Rain set up during the night and continued until well past daybreak. It was cold, in the mid-40s, as we slogged through the routine of packing up wet tents and gear. Traffic was whizzing by next to us on the puddled pavement. Nobody was having a good time; it felt like a job. Jim and I said goodbye to Paul. He proved an excellent travel companion and went way out of his comfort zone to ride with us. I especially enjoyed the moments when I rode behind Jim and Paul and watched them talking as they churned through the incredible Western scenery. Now THAT was a family reunion.
We pulled out at 9:30 am and rode through the deserted streets of Cody. It was Sunday, and we had 70 miles to our destination, the hamlet of Shell at the base of the Bighorn Mountains. When we got past the commercial strip, the high prairie of the Bighorn Basin opened up on all sides. It was vast, treeless, cut through with arroyos, and marked by low hills in the distance. It felt like our first day on the Great Plains.
Riding a bicycle through a landscape like this is like being on a sailboat. You’re moving at about the same speed, you’re paying close attention to the wind and the surface, and the scenery changes slowly, slowly. Another unfortunate similarity to the ocean was the light rain, which wasn’t enough to soak through our protective gear but was cold and annoying.
After a while the rain slacked off and we climbed to Eagle Pass, a low gap that seemed unremarkable except for the historic marker and the American flag flying nearby. An interpretive plaque explained that someone named Wiley had a dream of diverting water from the Shoshone River to this landscape to grow sugar beets around the turn of the 20th Century. He made some progress, and you can see the remnants of a ditch he dug, but the panic of 1907 bankrupted him. I thought of Southern California before Mulholland dug his ditch. It probably looked a bit like this.
We rode on, the sky lightened up, and the temperature climbed to the high 50s. There was a tailwind of perhaps 10 mph, and it helped us get up to 18 or 20 miles an hour on the flat ground. Jim rode over a jagged piece of metal that sliced clear through his tire and tube, and he did the rest of the day “bareback”, with a bit of the new tube sticking out of the old, damaged tire. After a while w rounded a curve and suddenly there was a vast field of sugar beets – maybe some of Mr. Wiley’s water did get through. We rode through Emblem (pop. 10), a collection of ranch houses and barns for the people and equipment that work the beet fields. Then the water ran out and we were back on the plains. Sage in the rain smells wonderful; we were surrounded by this smell.
After about 50 miles we came to the outskirts of Greybull, looking forwad to lunch and hot coffee at the Uptown Diner, where Sara waited for us. Jim was about a quarter-mile ahead of me and had gone around a curve. When I went around the curve, I saw an emergency vehicle parked in the middle of the road with its lights on. I thought for a minute that something had happened to Jim, but then I saw the tip of his orange flag and exhaled. I approached the wreck, with traffic stopped on both sides, but couldn’t see any damaged cars. It wasn’t until I got past the flashing lights that I saw a man, maybe 30, lying in the middle of the road. He was wearing black leather and had a black kerchief around his head. His motorcycle was splayed in the ditch on the right-hand side. Ambulance people bent over him, but he was clearly dead – eyes staring, head blue, and a pool of blood spreading away from his smashed skull. He had hit a deer. He wasn’t wearing a helmet.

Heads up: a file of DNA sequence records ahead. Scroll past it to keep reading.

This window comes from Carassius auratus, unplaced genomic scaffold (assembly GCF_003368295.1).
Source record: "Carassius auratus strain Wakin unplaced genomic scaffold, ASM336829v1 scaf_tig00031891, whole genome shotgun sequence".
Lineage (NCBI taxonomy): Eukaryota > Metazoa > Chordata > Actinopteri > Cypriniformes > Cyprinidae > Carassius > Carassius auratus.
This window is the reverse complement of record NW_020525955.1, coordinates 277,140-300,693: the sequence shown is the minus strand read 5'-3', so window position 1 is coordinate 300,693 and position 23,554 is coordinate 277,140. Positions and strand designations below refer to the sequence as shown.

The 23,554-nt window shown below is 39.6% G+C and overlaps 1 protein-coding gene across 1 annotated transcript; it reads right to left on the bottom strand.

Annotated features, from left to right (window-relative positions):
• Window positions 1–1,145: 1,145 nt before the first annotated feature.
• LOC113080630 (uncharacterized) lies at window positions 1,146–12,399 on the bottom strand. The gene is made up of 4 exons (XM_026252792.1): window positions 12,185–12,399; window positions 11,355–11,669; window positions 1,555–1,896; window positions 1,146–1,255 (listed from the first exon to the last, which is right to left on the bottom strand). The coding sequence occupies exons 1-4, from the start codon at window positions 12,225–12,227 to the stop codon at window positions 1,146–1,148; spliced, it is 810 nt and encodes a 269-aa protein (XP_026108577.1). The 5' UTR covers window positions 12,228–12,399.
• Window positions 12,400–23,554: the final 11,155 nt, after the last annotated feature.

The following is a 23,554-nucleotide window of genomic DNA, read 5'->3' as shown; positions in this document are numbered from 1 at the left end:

Only 20 states require all motorcyclists to wear helmets. Most of these are in the Northeast, the Deep South, and the west coast. Wyoming and Montana are among the 19 states that do not require adults (aged 18 and older) to wear a helmet. I thought about the guy’s mother, or maybe his wife and kids. If he had had a helmet on, he might be in the hospital now, but he wouldn’t be dead. He wouldn’t have cut a permanent hole into the hearts of all the people who loved him.
I know that living in a free country means giving people the right to pursue stupid, self-destructive behavior. Still, it isn’t an easy concept to live with.
We rode into Greybull and met Sara, then ate while a stream of emergency vehicles screamed past the diner, all on their way to process the remains. The food was warm and good, and 45 minutes later we left to ride the last 15 miles to Shell. As we climbed out of the river valley we could see the Bighorn Mountains in the distance. A rainstorm had pushed up against them and was playing itself out. We rode past the Shell Valley School building, built in 1903 out of Bighorn stone and still used an art gallery and community center. It rained for the last four miles, and I would have been quite crabby had Sara not preceded us. She had set up the camper and prepared tasty food and drink. The Shell RV Park was cozy and clean. It also had a great view of a cornfield with mountains in the distance.
Shell has been around since 1886, and it has a lot of community presence for a place with a full-time population of 50. It has a church, a store (being renovated), a bar and café, a community center, and tidy log homes, some of which are quite old and beautiful. As darkness fell the sky cleared and the high peaks emerged. Jim and Sara, who know the Bighorns already, talked excitedly about how beautiful they were. It was all going to be new to me.
We went to bed shortly after dark. Crickets and other night insects sang along the banks of the deep irrigation ditch next to my tent. Someone’s hound bayed far away but didn’t sound too serious about it. The stars were out, deep into the sky, and the air was delicious.